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On childhood holidays to the Australian western coast, Tim Winton's days followed a joyous rhythm. In the mornings, the sun and surf kept him outside, in the water. In the afternoons, as the horizon wobbled with mirages and the wind came in from the ocean, he was driven inside, to books. In the 'simple, peculiar shack' that his family borrowed each year there was a small library: a room with four walls of books, a world unto itself. In this beautifully delicate memoir, Winton writes about his obsession with what happens where the water meets the shore – about diving, dunes, beachcombing – and the sense of being on the precarious, wondrous edge of things that haunts his novels. It is a book about the ebb and flow that became a way of life, and that shaped one of our finest writers.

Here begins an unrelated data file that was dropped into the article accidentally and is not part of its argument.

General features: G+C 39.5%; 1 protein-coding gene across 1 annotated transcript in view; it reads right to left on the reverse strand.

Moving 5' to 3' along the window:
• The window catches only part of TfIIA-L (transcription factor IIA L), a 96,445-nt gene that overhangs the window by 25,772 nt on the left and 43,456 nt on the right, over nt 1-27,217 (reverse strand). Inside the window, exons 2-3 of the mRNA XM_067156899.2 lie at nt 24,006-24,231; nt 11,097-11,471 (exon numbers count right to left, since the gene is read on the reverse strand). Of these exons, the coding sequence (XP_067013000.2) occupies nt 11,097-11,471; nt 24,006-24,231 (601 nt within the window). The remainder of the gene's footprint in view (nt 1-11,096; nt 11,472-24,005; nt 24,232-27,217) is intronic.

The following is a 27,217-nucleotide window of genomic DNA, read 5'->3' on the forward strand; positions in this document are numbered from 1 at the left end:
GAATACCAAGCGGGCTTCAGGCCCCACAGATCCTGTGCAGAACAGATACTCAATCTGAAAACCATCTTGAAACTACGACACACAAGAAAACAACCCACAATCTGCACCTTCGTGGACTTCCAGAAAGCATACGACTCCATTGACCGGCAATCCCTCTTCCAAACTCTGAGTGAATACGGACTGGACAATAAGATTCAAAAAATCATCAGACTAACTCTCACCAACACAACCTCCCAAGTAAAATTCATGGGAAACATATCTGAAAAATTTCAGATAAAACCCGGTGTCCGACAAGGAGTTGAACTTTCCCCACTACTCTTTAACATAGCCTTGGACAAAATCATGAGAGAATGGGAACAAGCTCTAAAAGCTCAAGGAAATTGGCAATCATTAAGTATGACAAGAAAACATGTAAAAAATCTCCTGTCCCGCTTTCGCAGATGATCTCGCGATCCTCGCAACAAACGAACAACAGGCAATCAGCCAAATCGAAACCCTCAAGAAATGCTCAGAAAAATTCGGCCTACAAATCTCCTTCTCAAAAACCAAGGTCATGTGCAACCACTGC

Tim Winton was born in Perth in 1960. He has written novels, collections of stories, non-fiction and books for children. He is three times winner of Australia's Miles Franklin Award, and has been twice-shortlisted for the Booker Prize, for The Riders (1995) and Dirt Music (2002).